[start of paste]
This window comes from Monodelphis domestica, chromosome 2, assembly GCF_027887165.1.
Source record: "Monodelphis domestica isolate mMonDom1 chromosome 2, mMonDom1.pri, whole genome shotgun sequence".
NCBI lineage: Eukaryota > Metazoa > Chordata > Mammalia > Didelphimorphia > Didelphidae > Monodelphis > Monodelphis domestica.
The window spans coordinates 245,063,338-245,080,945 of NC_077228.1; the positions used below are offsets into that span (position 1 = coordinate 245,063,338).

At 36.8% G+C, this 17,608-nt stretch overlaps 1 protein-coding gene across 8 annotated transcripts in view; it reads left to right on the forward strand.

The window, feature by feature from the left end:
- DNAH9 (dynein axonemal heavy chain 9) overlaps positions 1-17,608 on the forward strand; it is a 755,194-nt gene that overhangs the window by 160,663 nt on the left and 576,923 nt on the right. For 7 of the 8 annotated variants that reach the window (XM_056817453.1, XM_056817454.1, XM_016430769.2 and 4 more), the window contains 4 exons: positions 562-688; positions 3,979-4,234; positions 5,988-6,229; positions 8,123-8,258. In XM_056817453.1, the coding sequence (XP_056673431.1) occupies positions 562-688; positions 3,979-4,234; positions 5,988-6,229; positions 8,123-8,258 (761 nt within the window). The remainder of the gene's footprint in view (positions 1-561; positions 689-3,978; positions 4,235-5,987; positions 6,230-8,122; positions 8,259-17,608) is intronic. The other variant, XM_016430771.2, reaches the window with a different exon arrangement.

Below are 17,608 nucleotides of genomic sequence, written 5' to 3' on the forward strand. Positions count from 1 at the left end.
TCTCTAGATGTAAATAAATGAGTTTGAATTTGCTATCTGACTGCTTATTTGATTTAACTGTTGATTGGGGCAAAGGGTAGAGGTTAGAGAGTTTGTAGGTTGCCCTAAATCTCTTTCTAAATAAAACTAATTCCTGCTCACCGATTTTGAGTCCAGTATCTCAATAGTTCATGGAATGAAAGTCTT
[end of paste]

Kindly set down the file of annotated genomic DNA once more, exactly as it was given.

This window comes from Monodelphis domestica, chromosome 2, assembly GCF_027887165.1.
Source record: "Monodelphis domestica isolate mMonDom1 chromosome 2, mMonDom1.pri, whole genome shotgun sequence".
NCBI lineage: Eukaryota > Metazoa > Chordata > Mammalia > Didelphimorphia > Didelphidae > Monodelphis > Monodelphis domestica.
The window spans coordinates 245,063,338-245,080,945 of NC_077228.1; the positions used below are offsets into that span (position 1 = coordinate 245,063,338).

At 36.8% G+C, this 17,608-nt stretch overlaps 1 protein-coding gene across 8 annotated transcripts in view; it reads left to right on the forward strand.

The window, feature by feature from the left end:
- DNAH9 (dynein axonemal heavy chain 9) overlaps positions 1-17,608 on the forward strand; it is a 755,194-nt gene that overhangs the window by 160,663 nt on the left and 576,923 nt on the right. For 7 of the 8 annotated variants that reach the window (XM_056817453.1, XM_056817454.1, XM_016430769.2 and 4 more), the window contains 4 exons: positions 562-688; positions 3,979-4,234; positions 5,988-6,229; positions 8,123-8,258. In XM_056817453.1, the coding sequence (XP_056673431.1) occupies positions 562-688; positions 3,979-4,234; positions 5,988-6,229; positions 8,123-8,258 (761 nt within the window). The remainder of the gene's footprint in view (positions 1-561; positions 689-3,978; positions 4,235-5,987; positions 6,230-8,122; positions 8,259-17,608) is intronic. The other variant, XM_016430771.2, reaches the window with a different exon arrangement.

Below are 17,608 nucleotides of genomic sequence, written 5' to 3' on the forward strand. Positions count from 1 at the left end.
TCTCTAGATGTAAATAAATGAGTTTGAATTTGCTATCTGACTGCTTATTTGATTTAACTGTTGATTGGGGCAAAGGGTAGAGGTTAGAGAGTTTGTAGGTTGCCCTAAATCTCTTTCTAAATAAAACTAATTCCTGCTCACCGATTTTGAGTCCAGTATCTCAATAGTTCATGGAATGAAAGTCTT